York theatre people are making magic on Toronto stages this month, with three shows launching today and another hot on their heels. From the personal to the political, and from close to home to far away, here are four productions that Toronto will be talking about in the coming weeks:
Directed by alumna Jillian Keiley (BFA Spec. Hons. ‘94), and featuring set designs by Department of Theatre Chair and Professor Shawn Kerwin, the world premiere of AfterImage comes to Toronto’s Enwave Theatre via the Harbourfront Centre’s national commissioning program Fresh Gound new works.
Left: Jillian Keiley
The play, developed by Keiley’s St. John’s, NLD-based company Artistic Fraud, is set in the Newfoundland mining community of Buchans. The plot revolves around a family created and devastated by an accidental electrocution and unexpected adoption. Shaped by an ensemble cast, an original choral music score and an electrified set, the result is a living, kaleidoscopic, musical stage where spectacle meets story.
AfterImage was adapted from Canadian writer Michael Crummey’s short story of the same name by Robert Chafe, who with Keiley as director made up the award-winning duo behind the international touring sensation Tempting Providence. Keiley made headlines in 2004 as the recipient of the Elinore & Lou Siminovitch Prize in Theatre, one of Canada’s most prestigious arts awards. Theatre @ York audiences will be familiar with Keiley’s work from her brilliant staging of Metamorphoses in York University’s Burton Auditorium last year.
Right: Shawn Kerwin
Running concurrently is Appetite, an award-winning dance-theatre hit from the 2007 SummerWorks Theatre Festival, which is being restaged at Theatre Passe Muraille. It showcases the talents of York alumna Gillian Gallow (BFA Spec. Hons. ’04) as set and costume designer.
Created by the Exchange Rate Collective and presented in association with Theatre Passe Muraille and Volcano, Appetite promises to “make your mouth water, your groin contract, and your bowels sing”. Clown, song, text and dance collide in a rumination on where, exactly, our appetites lead us. Conceived and directed by Sarah Sanford of Pig Iron, a leading US physical theatre company, the play reveals the cycles of life, love and mass food production that converge at the dinner table.
Appetite consumes Theatre Passe Muraille’s Mainspace, previewing April 16, opening April 17 and continuing to April 26. For tickets visit Theatre Passe Muraille or call 416-504-7529.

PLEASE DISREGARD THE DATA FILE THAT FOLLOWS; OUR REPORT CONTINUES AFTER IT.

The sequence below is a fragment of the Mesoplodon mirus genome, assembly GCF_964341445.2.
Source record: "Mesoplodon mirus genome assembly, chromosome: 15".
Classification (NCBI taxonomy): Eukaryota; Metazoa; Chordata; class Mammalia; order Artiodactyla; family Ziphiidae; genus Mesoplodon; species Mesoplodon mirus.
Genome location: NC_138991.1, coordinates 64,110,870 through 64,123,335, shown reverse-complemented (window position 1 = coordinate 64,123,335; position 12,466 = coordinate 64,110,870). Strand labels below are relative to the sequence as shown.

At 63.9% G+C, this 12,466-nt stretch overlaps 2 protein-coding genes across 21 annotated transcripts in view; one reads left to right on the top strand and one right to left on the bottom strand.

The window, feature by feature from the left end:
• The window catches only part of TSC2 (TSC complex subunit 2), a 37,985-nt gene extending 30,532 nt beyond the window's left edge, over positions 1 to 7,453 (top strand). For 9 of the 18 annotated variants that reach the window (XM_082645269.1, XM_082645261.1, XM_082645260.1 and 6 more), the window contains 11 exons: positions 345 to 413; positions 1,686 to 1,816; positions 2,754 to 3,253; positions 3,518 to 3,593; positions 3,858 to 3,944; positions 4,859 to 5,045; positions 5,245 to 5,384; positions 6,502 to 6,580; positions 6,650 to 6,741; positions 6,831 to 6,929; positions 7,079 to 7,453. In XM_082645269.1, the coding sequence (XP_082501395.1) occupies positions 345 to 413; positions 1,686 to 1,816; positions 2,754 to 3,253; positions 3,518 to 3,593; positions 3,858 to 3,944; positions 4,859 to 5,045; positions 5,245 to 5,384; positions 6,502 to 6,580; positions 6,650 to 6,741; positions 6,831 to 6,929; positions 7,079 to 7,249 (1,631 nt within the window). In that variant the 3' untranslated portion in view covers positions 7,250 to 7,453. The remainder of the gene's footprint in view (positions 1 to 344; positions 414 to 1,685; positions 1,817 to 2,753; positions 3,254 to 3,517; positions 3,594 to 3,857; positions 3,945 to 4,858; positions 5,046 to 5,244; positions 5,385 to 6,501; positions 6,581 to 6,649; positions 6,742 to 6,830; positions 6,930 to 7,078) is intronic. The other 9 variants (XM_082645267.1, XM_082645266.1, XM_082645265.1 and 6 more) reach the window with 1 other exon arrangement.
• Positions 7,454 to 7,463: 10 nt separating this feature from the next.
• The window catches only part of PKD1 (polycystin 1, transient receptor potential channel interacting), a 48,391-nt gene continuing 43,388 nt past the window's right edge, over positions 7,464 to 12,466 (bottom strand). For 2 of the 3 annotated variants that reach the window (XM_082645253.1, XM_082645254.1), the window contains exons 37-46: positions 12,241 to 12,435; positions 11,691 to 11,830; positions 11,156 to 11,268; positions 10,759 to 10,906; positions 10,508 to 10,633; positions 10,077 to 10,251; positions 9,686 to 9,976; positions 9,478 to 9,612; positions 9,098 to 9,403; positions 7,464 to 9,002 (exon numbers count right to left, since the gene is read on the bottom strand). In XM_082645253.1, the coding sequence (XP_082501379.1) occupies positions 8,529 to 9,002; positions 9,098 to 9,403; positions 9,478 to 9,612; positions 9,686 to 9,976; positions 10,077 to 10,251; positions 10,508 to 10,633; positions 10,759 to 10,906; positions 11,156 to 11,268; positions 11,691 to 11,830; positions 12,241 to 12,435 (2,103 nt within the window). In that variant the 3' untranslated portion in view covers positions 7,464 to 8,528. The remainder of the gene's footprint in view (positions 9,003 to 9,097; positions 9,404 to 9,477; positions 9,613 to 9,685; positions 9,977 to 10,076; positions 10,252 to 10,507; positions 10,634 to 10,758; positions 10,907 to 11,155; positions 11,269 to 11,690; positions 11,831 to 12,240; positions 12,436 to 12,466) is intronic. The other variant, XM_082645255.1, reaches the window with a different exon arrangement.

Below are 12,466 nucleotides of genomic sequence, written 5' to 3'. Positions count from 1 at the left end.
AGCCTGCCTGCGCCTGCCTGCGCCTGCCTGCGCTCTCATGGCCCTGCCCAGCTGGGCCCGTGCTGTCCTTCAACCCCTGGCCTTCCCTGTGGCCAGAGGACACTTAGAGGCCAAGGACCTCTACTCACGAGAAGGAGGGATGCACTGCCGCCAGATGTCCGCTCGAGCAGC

The world premiere of The Madness of the Square, written by Marjorie Chan, directed by Ruth Madoc-Jones and starring York alumna Stephanie Jung (BFA Spec. Hons. ’07), brings to the stage a real-life drama seared into living memory. The play resurrects the silenced voices of China’s Tiananmen Square in a Cahoots Theatre Projects production at Factory Theatre.
Right: Stephanie Jung
The world watched in horror in 1989 as a peaceful student demonstration in China’s capital, Beijing, turned into a bloodbath. Footage of tanks rolling into Tiananmen Square became one of the iconic news images of the 20th century. Two decades later, Chan’s drama sheds new light on this global tragedy. Using rare audio interviews from protest survivors as source material, she presents a personal interpretation of a true story and an historic event.
Jung plays the role of Sun-Yi, the lead character Fan-Ying’s roommate, a conscientious student who is always at the top of her class. Jung’s theatrical credits include Factory Theatre’s Tough! by George F. Walker and roles in numerous Theatre @ York productions including Les Belles-Soeurs, Comedy of Vanity and King Lear.
The Madness of the Square previews from today, opens April 21 and runs until May 3 in Factory Theatre’s Mainspace. For tickets visit Factory Theatre or call 416-504-9971.
Our Lady of Spills, a world premiere production directed by Rhoma Spencer (MFA ’01) and presented by her company, Theatre Archipelago, tells the story of two women of different generations, cultural backgrounds and means. When their lives intersect, racism and bigotry long-hidden are unmasked.
Left: Rhoma Spencer
Lillian, an elderly anglophone Canadian woman experiencing serious memory loss, has been committed to Shady Lane Manor. In her state of dementia, her prejudices manifest themselves on her nurse Sandrine (played by playwright Edwige Jean-Pierre), a Haitian immigrant. As they spar, both Sandrine and Lillian triangulate their existence between present-day Canada, the home for the aged and the "real" home that each of them misses and yearns for.
Our Lady of Spills runs at the Papermill Theatre at Todmorden Mills, previewing from April 24, opening April 28 and continuing to May 10. You can buy tickets in person at the TO Tix booth at Toronto’s Yonge-Dundas Square or online where you can view a video promo by Spencer and her cast.